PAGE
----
NAMPT has been shown to significantly increase the number of mitochondria within cells, and NAD+ increases myocyte mitochondria biogenesis (Kim, Yoon and Park, 2014). This indicates that NAMPT increases the NMN levels, which in turn, increase the NAD+ levels to increase mitochondria concentration. As previously mentioned NMN increases insulin levels – evidence shows that SIRT1 has been linked to increased insulin sensitivity (Kim, Yoon and Park, 2014). These increased insulin levels coupled with increased biogenesis may have a positive effect on bodily energy levels, reducing age-related fatigue. The site of action of this biogenesis may be due to the modulation of hypoxia inducing factor-1 alpha (HIF-1α), which is known to increase with age to combat the decline of appropriate redox conditions – especially within skeletal muscle (Koltai et al., 2010; Gomes et al., 2013). Once again returning to sirtuins, SIRT1 increases the transcriptional activity of HIF-1α – which seems counter intuitive to its other areas of effect – but SIRT3 destabilises the HIF-1α protein structure, with SIRT6 acting as a corepressor (Gomes et al., 2013). These data imply that the benefits of increasing the activity of sirtuins thus far outweighs the cost.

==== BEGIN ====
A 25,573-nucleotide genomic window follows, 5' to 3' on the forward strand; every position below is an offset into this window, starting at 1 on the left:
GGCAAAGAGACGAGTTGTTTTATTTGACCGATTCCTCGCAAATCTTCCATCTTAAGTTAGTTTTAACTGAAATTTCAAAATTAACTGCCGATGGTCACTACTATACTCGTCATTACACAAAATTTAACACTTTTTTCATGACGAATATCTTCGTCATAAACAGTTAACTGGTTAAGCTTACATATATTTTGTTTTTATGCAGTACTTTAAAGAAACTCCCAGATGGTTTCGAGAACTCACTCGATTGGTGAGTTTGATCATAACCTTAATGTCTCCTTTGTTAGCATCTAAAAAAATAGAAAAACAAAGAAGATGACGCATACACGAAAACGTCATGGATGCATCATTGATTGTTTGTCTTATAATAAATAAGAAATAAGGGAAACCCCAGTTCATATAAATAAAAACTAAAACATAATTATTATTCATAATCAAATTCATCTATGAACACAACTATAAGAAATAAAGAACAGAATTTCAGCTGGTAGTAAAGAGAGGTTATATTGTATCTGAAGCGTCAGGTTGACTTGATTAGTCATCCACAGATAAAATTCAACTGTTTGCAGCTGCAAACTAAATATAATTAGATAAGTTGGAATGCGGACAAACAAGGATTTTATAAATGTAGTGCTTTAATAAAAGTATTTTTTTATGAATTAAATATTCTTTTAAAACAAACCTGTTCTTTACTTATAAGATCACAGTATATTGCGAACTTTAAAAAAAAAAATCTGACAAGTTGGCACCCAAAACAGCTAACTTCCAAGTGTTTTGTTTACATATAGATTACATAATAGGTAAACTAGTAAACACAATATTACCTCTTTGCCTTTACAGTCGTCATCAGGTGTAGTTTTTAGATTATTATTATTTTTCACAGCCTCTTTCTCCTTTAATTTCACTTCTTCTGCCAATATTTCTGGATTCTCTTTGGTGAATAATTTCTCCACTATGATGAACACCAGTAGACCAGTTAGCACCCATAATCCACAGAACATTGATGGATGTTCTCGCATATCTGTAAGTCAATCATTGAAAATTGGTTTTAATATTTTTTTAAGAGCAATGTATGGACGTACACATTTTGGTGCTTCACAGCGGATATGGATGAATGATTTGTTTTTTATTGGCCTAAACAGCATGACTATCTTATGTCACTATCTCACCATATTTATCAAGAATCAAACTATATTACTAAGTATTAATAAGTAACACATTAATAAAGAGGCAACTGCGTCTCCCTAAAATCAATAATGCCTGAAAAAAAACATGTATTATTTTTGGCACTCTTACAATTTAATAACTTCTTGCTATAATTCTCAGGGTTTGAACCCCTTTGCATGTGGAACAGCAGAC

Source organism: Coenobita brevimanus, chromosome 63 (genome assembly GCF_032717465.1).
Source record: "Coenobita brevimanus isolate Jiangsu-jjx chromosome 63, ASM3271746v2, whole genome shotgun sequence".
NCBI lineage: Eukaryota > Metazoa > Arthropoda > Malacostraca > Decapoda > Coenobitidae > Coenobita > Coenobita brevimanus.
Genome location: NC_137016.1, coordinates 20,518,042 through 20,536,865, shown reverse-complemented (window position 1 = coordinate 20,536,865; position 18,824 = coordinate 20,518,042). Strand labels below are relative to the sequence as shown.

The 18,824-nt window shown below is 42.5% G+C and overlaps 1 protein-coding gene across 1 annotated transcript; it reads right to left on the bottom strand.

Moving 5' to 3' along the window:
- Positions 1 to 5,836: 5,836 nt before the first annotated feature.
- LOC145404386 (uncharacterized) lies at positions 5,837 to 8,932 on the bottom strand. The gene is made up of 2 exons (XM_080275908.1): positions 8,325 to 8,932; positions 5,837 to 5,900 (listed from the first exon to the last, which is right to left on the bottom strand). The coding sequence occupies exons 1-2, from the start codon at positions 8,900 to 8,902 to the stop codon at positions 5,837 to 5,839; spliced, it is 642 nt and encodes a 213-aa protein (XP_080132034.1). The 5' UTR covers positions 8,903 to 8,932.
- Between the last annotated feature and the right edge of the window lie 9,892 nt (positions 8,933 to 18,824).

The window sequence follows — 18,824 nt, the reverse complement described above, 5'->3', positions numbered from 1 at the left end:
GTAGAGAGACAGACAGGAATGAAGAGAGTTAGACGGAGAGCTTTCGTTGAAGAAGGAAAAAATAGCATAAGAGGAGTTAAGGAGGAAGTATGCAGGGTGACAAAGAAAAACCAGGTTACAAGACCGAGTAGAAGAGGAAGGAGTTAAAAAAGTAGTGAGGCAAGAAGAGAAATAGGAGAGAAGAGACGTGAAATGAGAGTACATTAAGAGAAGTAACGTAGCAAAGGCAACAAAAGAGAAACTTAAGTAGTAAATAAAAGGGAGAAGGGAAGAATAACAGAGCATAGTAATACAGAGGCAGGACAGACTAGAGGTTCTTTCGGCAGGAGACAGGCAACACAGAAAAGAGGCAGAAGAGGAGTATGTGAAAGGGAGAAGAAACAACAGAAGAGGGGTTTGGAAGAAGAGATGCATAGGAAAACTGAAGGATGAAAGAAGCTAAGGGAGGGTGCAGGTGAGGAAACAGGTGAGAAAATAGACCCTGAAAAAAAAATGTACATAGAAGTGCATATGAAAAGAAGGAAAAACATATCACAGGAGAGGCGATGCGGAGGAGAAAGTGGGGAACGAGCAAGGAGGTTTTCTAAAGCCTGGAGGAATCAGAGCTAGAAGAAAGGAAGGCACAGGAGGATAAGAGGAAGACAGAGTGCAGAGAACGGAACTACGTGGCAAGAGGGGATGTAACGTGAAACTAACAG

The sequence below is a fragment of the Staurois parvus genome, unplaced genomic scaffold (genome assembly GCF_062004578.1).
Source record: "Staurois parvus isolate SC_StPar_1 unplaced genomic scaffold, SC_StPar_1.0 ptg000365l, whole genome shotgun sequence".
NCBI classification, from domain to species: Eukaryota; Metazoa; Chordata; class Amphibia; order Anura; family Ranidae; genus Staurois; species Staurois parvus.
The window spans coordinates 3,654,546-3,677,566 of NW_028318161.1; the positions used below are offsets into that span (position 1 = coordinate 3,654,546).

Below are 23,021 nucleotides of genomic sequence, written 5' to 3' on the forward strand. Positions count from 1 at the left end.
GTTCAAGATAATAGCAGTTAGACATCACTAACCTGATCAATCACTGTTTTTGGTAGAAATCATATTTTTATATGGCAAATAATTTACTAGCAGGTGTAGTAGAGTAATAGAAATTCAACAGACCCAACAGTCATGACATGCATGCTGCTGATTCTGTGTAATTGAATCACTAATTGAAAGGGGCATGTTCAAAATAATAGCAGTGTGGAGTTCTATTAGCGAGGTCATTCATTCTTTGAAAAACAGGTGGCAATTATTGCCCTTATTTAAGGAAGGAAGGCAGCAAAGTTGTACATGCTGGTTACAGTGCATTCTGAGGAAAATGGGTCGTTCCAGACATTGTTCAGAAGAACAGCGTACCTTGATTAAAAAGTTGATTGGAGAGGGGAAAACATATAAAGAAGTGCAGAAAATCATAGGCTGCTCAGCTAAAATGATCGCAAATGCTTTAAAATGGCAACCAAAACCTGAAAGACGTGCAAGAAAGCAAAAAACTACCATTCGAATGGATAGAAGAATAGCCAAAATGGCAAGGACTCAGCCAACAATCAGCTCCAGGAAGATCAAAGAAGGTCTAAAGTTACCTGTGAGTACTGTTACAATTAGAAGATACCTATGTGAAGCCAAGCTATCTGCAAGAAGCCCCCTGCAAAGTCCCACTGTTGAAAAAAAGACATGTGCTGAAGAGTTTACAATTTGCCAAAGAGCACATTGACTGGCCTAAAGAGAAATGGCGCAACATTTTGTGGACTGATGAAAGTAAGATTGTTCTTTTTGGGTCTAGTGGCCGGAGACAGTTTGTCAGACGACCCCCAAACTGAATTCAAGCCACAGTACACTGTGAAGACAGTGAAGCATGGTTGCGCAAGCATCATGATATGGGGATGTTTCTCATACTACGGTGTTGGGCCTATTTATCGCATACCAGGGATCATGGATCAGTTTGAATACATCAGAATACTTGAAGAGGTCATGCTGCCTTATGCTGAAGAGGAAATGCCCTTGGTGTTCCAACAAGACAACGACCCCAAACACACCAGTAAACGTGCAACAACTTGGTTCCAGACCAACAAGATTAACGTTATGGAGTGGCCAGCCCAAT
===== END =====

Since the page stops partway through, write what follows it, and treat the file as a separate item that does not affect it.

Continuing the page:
Nuclear activity of SIRT1 and the level of acylation of proteins show an inverse correlation (Koltai et al., 2010) indicating that with increasing age target proteins are subjected to a lesser degree of acylation, possibly contributing to the detrimental proximate effects of aging. Exercise has been shown to increase the activity of NAMPT, the rate limiting enzyme in NAD+ synthesis, which thereby increases the NAD+ pool, increasing the SIRT1 deacetylase which is dependent upon NAD+ to function (Koltai et al., 2010). SIRT6, in conjunction with SIRT1 regulate DNA repair mechanisms (Liang et al., 2013) as previously mentioned, indicating that stimulation may enable partial protection from DNA damage and increase replicative lifespan of cells as shown in figure 6.
As NAD+ is required by E. coli for glucose oxidation (Liang et al., 2013), we predict that an increase in NAD+ synthesis will confer a selective advantage over other gut fauna, promoting better growth rates as overexpression of the pncB genes has been shown to confer a significant increase in the mass of the cell (Liang et al., 2013). Experiments were done on a strain of E. coli (BA002) that could not anaerobically use glucose as an energy source due to the lack of NAD+ regeneration; the decreased NAD(H)/NAD+ ratio due to increase in the NAD(H) pool, improved glucose uptake and growth of cell – substantiated by the increase of dry mass of cells – also conferring succinic acid production (Liang et al., 2013). However the excess NAD+ may also increase the prevalence of other gut fauna and a full analysis of bacterial interaction will need to be completed before any clinical considerations as NAD+ may confer different behaviour to pathogenic organisms.